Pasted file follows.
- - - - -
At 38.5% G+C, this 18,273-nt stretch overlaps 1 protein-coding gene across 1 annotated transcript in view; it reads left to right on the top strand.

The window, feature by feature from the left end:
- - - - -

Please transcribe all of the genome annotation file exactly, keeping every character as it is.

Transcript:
At 38.5% G+C, this 18,273-nt stretch overlaps 1 protein-coding gene across 1 annotated transcript in view; it reads left to right on the top strand.

The window, feature by feature from the left end: